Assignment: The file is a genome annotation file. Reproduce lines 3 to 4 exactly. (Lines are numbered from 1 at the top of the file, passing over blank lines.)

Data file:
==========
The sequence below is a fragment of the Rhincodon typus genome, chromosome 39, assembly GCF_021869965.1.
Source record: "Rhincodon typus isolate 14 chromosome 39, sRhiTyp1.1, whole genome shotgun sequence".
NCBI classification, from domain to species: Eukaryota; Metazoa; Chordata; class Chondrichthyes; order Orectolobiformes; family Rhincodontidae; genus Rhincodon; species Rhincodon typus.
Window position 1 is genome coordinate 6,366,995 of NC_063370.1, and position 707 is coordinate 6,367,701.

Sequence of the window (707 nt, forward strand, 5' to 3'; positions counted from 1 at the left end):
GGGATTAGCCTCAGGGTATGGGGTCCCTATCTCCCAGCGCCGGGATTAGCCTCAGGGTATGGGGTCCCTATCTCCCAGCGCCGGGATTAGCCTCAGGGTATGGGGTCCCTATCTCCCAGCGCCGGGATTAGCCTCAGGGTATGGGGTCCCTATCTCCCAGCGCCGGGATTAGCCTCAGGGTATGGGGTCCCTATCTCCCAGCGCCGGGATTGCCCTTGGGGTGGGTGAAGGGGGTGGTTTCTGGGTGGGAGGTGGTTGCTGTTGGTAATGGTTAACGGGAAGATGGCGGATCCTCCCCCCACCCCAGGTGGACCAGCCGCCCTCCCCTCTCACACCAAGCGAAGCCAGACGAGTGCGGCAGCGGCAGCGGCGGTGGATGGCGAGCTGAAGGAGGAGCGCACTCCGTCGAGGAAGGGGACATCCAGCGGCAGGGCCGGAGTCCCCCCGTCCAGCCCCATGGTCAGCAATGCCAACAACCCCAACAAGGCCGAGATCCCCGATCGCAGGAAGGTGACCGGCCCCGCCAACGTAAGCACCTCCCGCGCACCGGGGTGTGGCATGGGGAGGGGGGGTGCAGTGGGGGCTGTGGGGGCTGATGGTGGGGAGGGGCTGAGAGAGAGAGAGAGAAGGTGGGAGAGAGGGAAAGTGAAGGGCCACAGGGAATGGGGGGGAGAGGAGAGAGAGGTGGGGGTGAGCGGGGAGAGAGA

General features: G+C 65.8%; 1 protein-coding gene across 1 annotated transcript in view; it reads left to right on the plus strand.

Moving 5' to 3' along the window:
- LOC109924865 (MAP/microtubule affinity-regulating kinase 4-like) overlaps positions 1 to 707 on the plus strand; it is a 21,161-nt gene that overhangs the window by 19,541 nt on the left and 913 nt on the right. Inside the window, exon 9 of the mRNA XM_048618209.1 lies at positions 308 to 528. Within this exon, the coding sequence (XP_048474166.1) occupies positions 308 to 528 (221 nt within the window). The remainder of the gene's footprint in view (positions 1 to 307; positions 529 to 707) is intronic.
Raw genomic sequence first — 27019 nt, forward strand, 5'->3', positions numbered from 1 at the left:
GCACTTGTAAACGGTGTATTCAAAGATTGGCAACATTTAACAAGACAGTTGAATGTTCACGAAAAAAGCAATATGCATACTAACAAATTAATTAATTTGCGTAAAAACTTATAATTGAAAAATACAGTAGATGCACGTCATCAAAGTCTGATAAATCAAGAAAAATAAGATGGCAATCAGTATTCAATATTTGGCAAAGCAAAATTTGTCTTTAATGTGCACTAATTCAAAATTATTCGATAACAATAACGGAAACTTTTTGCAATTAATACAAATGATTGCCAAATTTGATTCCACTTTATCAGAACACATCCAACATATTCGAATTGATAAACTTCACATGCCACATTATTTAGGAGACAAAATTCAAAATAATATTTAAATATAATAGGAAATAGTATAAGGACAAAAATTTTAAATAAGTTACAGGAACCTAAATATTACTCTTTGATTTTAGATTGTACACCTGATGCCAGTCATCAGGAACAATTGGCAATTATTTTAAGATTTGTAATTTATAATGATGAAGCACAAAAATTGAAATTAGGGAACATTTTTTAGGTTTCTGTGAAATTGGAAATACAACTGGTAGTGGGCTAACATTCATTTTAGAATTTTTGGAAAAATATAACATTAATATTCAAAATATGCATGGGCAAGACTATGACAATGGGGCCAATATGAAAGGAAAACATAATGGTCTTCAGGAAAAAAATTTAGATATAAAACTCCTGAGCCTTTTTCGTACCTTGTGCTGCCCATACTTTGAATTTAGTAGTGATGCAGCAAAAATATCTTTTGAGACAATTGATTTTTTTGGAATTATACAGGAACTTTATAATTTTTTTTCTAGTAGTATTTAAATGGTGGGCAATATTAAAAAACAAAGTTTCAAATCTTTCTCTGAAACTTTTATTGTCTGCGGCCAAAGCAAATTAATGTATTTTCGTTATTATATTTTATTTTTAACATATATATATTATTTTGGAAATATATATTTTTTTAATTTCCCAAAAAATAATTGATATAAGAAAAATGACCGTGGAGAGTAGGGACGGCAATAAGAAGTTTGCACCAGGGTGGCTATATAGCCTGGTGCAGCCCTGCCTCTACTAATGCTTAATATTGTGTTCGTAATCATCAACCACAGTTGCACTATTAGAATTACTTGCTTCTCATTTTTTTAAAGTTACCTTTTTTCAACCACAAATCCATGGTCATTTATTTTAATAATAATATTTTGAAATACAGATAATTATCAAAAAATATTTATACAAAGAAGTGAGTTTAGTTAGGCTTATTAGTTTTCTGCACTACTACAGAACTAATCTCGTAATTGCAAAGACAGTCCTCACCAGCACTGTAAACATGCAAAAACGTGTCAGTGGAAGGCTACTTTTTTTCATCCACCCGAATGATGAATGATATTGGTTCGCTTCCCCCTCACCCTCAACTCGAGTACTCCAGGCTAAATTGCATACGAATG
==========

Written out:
NCBI classification, from domain to species: Eukaryota; Metazoa; Chordata; class Chondrichthyes; order Orectolobiformes; family Rhincodontidae; genus Rhincodon; species Rhincodon typus.
Window position 1 is genome coordinate 6,366,995 of NC_063370.1, and position 707 is coordinate 6,367,701.